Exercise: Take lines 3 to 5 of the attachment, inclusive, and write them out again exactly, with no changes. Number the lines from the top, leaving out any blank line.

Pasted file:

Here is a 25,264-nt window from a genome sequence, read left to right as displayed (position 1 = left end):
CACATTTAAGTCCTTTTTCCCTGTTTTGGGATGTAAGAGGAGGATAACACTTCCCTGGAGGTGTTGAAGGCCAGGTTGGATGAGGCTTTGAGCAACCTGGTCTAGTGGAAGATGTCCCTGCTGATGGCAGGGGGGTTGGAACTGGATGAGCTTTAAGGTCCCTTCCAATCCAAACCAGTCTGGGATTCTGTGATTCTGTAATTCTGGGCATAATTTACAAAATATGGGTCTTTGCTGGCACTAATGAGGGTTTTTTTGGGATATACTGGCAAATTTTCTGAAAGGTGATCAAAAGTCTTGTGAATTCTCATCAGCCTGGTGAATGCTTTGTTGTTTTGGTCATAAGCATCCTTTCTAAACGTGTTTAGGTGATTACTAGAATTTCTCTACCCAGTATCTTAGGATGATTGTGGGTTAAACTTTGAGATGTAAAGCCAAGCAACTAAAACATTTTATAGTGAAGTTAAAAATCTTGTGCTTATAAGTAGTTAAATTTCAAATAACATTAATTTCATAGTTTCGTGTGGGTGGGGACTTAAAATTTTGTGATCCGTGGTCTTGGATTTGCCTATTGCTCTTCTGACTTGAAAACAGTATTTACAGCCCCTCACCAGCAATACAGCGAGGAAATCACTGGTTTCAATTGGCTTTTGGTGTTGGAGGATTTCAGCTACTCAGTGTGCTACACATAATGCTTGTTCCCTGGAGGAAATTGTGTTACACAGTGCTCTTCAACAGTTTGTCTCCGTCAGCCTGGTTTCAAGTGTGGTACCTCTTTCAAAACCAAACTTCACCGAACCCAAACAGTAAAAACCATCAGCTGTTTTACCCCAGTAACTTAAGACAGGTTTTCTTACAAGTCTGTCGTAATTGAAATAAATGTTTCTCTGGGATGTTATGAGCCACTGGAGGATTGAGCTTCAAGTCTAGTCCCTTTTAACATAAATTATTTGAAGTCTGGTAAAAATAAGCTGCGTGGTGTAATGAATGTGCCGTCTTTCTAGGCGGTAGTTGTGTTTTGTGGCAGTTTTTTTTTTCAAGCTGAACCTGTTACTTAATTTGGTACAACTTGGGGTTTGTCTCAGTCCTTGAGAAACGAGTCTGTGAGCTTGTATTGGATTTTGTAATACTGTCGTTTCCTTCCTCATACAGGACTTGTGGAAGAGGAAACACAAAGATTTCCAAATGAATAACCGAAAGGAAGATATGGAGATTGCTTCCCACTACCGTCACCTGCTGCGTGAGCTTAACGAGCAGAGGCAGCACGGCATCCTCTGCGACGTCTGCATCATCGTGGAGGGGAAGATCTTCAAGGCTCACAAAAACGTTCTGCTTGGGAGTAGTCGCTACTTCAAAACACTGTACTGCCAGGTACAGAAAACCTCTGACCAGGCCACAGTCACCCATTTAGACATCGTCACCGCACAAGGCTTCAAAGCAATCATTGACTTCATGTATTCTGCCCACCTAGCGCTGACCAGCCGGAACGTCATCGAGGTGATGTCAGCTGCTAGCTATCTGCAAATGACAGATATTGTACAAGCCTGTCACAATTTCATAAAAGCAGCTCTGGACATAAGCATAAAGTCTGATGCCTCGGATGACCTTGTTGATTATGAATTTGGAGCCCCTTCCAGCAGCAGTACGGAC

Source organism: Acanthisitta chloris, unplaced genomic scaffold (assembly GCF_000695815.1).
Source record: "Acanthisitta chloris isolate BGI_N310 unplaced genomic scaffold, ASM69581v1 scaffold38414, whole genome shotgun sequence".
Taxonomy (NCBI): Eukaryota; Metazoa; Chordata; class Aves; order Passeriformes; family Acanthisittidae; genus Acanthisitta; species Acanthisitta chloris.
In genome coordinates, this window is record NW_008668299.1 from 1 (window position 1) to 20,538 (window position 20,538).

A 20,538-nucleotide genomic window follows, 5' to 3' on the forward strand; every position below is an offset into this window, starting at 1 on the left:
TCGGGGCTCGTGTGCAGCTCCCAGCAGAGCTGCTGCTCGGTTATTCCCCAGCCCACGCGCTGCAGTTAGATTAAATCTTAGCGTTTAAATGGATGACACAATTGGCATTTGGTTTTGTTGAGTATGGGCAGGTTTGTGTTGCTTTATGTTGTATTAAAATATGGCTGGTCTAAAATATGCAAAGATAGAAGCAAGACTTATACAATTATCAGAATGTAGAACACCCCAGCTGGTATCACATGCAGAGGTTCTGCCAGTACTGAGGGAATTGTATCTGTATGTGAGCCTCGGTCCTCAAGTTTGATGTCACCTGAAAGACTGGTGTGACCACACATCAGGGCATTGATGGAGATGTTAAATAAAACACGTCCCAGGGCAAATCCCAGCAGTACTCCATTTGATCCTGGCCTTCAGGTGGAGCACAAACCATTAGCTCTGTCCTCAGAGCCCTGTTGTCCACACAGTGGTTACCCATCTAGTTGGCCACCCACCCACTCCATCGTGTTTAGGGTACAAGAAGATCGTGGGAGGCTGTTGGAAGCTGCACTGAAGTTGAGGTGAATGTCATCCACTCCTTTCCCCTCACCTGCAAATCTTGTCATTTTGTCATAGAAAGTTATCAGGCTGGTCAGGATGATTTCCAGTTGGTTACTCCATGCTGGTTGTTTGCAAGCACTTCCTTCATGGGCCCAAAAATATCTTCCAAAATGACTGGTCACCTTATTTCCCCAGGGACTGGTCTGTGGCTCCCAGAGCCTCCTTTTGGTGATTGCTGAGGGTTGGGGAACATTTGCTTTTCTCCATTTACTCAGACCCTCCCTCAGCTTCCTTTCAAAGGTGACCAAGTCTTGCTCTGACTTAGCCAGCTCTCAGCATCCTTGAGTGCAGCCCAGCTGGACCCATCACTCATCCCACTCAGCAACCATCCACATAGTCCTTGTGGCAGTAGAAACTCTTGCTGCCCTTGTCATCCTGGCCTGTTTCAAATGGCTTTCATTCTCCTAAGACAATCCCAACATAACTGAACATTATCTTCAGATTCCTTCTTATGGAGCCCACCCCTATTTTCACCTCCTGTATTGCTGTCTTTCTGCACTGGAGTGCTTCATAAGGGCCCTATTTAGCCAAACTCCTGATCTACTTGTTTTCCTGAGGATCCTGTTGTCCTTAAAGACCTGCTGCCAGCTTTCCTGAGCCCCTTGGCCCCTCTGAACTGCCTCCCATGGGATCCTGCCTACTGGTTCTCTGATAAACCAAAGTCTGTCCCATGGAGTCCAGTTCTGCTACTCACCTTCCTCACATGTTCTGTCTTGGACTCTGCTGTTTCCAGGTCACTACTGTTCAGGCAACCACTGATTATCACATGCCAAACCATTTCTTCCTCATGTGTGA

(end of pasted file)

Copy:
Source organism: Acanthisitta chloris, unplaced genomic scaffold (assembly GCF_000695815.1).
Source record: "Acanthisitta chloris isolate BGI_N310 unplaced genomic scaffold, ASM69581v1 scaffold38414, whole genome shotgun sequence".
Taxonomy (NCBI): Eukaryota; Metazoa; Chordata; class Aves; order Passeriformes; family Acanthisittidae; genus Acanthisitta; species Acanthisitta chloris.